At a KFC restaurant in China, you can pay for your meal with a smile … and a little money. In the city of Hangzhou, the enormous Chinese e-commerce company Alibaba, along with their affiliate Ant Financial, is testing a facial recognition system that verifies a customer’s identity.
The “Smile to Pay” system uses a 3D camera to scan the smiling faces of customers—it only takes 1 to 2 seconds for it to recognize and identify a face. Customers who are signed up for the Alipay e-payment service can use the experimental facial recognition system. For additional security, the system asks for a cell phone number for a second verification.
This trial run is another step in connecting the online shopping world with the physical world to create a cashless, and more convenient, shopping experience. Alibaba Group uses a similar technology at its Tao Café, which is also in Hangzhou, the location of the company’s global headquarters. Customers of the cafe scan a QR code in front of the shop where a camera equipped with face recognition technology detects their identity. The information links to their Taobao accounts (Taobao is a Chinese shopping site, similar to Amazon) so they can order coffee through a voice recognition system.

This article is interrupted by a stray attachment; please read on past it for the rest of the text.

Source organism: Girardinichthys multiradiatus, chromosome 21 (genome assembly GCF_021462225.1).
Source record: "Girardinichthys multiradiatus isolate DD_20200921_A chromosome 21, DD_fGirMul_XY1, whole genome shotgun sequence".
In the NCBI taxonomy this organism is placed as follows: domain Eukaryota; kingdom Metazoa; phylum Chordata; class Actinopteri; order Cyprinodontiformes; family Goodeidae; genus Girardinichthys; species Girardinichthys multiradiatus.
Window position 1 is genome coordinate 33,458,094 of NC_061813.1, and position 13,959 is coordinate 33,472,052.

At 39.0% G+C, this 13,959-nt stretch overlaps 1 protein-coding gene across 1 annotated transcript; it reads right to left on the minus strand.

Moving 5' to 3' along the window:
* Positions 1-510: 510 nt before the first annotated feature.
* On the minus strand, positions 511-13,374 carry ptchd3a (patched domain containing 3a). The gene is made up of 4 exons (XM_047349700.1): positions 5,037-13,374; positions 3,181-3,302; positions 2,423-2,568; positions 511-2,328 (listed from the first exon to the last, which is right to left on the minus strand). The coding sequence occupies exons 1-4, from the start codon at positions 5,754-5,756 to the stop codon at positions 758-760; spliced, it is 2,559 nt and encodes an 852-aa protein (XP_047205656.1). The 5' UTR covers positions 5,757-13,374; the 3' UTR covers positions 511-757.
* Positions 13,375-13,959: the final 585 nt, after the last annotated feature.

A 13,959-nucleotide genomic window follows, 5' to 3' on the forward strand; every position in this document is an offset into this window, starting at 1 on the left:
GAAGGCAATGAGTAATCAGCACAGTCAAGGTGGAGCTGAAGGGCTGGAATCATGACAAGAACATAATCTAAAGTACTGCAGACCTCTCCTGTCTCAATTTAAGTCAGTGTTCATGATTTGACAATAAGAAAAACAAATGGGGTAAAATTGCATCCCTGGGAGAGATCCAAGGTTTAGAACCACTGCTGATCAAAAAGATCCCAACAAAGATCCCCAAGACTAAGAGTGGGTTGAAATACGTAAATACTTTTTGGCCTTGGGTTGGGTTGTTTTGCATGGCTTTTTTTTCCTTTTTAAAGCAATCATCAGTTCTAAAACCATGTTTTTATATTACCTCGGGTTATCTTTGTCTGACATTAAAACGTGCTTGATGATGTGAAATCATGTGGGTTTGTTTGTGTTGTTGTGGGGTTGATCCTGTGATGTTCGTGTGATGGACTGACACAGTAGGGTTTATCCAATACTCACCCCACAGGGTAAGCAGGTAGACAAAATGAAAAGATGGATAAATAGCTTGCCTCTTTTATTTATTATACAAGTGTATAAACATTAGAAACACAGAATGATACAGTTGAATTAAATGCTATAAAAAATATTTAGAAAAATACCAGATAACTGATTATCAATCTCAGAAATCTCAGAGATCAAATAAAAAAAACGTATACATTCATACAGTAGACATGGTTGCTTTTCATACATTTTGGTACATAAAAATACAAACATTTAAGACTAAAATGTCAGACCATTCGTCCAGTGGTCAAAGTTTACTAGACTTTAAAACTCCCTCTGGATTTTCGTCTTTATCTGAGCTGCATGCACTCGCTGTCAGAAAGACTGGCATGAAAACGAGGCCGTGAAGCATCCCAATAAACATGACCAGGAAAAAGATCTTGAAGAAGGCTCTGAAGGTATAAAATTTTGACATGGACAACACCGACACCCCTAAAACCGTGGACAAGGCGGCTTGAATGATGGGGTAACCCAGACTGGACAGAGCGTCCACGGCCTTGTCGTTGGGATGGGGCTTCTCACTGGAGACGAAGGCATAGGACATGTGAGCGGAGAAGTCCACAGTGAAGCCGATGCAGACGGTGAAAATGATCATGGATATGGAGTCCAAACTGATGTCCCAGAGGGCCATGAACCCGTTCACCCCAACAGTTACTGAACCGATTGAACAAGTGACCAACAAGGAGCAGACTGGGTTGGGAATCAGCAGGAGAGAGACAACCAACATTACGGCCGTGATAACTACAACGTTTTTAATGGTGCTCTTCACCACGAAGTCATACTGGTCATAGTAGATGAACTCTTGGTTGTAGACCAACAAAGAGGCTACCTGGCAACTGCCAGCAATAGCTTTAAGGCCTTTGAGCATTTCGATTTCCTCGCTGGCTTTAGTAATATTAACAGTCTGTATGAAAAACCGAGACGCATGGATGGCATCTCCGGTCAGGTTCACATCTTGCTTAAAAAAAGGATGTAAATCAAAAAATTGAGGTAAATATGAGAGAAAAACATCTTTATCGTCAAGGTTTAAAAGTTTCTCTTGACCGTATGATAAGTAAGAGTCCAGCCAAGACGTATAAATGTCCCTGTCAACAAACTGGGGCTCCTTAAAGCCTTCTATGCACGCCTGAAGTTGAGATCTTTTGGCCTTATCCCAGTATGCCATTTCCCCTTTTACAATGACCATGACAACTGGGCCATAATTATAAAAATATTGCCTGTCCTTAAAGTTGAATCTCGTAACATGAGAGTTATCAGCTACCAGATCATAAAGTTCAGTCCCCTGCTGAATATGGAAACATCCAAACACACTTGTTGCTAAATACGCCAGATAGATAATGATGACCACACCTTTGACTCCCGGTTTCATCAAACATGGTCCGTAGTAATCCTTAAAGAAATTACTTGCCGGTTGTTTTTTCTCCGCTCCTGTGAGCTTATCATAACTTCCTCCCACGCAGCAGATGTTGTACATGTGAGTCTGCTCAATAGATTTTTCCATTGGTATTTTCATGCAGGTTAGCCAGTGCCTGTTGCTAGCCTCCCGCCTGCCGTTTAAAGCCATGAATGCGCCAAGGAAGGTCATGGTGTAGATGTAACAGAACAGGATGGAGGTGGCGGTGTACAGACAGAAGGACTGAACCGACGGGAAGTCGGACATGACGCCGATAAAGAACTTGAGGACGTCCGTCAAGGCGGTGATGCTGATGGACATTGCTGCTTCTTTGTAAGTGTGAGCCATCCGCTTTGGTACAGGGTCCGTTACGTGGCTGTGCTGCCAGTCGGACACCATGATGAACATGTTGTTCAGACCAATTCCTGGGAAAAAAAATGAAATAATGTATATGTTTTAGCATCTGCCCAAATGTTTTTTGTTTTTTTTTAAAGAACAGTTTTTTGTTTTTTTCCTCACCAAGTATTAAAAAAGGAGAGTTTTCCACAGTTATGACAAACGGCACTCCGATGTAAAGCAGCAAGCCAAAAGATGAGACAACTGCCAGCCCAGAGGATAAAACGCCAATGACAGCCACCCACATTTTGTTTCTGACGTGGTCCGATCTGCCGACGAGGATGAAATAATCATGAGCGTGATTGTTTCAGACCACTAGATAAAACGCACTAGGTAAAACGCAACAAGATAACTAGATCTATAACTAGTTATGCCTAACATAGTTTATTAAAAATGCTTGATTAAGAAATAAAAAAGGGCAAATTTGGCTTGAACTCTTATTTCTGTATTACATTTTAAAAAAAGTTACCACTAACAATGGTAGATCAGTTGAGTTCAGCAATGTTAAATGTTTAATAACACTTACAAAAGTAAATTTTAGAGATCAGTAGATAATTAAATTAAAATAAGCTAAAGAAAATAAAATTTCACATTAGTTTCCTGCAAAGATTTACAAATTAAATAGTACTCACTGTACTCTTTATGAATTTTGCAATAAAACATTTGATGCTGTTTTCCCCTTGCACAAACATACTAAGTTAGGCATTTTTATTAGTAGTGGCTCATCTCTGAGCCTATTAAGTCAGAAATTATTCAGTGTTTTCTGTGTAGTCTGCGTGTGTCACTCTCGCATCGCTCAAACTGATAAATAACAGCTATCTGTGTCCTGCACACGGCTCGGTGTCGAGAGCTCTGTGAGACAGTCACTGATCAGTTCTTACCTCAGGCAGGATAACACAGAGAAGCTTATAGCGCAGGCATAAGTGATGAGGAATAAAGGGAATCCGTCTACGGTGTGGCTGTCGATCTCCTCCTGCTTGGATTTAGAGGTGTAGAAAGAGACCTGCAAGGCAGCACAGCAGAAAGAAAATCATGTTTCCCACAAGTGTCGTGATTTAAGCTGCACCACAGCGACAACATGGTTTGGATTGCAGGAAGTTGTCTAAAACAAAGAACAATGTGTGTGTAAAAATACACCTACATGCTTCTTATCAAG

Other companies are developing their own versions of this technology. Amazon sparked interest in the idea when it revealed the concept of Amazon Go stores, and Japanese-owned convenience store brands Lawson and 7-Eleven are conducting similar tests.
But the idea stretches even further: Alibaba is also working on a smart store that automatically displays items a customer might want. For example, when a customer walks into the store sweating and sore after a game of basketball, a system equipped with artificial intelligence recognizes this and the shelves offer them energy drinks or adhesive bandages.